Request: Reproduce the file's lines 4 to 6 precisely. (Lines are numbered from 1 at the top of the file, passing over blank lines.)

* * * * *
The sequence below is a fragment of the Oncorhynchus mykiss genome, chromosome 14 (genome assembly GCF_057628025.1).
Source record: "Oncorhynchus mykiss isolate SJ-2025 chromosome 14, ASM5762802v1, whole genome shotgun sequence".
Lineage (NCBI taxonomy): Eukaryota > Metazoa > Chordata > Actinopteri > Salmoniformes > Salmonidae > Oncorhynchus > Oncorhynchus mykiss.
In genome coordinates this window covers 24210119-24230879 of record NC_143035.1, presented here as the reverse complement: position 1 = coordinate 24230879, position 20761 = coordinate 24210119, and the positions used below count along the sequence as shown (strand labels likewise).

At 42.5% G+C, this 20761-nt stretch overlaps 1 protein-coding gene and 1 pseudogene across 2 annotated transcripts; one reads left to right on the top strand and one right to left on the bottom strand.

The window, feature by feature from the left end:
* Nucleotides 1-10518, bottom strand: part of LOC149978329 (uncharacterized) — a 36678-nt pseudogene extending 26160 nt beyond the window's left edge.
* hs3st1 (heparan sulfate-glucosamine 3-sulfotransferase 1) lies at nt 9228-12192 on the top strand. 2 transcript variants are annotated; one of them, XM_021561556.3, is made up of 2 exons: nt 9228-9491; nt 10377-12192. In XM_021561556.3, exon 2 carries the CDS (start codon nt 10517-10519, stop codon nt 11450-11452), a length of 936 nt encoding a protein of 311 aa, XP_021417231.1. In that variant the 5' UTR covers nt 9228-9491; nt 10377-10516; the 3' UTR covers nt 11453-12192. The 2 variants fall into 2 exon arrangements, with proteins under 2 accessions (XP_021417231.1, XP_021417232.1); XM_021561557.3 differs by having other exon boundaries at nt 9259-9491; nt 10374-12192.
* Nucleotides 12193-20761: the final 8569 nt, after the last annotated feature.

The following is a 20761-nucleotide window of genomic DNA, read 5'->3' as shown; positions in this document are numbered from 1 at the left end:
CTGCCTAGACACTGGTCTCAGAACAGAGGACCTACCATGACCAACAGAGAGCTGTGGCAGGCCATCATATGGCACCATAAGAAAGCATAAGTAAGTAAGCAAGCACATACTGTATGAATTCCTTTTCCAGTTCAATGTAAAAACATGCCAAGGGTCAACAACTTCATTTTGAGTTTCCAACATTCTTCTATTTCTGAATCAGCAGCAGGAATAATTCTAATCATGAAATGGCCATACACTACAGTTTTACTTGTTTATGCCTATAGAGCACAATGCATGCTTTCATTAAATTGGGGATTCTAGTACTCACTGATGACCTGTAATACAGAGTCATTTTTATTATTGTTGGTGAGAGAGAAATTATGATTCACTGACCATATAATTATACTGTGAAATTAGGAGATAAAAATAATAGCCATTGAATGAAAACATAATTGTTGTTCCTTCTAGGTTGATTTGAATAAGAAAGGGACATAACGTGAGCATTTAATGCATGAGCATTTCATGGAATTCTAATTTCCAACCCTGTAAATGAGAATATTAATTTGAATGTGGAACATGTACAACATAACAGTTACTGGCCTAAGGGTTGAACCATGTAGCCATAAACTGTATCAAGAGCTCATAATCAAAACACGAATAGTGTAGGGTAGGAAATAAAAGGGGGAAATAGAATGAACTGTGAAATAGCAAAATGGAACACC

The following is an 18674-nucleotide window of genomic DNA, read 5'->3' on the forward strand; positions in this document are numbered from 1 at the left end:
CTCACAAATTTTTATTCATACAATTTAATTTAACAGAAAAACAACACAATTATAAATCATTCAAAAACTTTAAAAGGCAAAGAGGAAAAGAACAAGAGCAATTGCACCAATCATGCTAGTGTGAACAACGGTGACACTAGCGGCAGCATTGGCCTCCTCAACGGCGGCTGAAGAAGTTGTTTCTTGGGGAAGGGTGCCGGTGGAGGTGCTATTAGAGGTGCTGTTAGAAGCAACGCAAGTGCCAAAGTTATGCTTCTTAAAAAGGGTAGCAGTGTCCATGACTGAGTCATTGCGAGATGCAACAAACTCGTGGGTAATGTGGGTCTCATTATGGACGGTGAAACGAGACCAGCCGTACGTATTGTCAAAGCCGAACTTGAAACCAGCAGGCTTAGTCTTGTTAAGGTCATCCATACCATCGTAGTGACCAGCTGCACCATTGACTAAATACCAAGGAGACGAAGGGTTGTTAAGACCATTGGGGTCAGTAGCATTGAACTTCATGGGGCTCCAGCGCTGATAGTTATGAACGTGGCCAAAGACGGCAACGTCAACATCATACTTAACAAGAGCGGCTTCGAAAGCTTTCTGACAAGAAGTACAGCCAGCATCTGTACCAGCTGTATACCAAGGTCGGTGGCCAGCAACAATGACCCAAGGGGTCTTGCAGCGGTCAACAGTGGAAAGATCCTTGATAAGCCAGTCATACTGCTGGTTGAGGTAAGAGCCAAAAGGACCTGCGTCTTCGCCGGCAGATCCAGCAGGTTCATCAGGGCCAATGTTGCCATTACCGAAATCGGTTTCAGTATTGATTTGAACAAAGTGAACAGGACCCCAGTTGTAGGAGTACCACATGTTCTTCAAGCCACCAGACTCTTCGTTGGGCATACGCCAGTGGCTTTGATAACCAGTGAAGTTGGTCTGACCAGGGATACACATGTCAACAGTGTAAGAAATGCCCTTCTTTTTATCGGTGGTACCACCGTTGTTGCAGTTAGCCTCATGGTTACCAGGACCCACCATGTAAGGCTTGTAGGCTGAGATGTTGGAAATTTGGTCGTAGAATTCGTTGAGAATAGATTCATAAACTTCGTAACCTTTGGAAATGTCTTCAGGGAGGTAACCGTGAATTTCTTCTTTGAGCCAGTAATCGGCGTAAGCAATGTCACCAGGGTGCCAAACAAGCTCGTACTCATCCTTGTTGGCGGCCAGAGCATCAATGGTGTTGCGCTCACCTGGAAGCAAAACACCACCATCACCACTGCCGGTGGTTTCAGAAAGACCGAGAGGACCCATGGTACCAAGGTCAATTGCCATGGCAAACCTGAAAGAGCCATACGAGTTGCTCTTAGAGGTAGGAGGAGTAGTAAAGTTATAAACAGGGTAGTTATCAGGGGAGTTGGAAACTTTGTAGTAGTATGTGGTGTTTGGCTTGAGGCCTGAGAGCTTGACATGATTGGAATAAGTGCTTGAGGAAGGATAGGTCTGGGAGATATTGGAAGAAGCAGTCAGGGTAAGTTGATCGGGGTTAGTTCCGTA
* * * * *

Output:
In genome coordinates this window covers 24210119-24230879 of record NC_143035.1, presented here as the reverse complement: position 1 = coordinate 24230879, position 20761 = coordinate 24210119, and the positions used below count along the sequence as shown (strand labels likewise).

At 42.5% G+C, this 20761-nt stretch overlaps 1 protein-coding gene and 1 pseudogene across 2 annotated transcripts; one reads left to right on the top strand and one right to left on the bottom strand.

The window, feature by feature from the left end: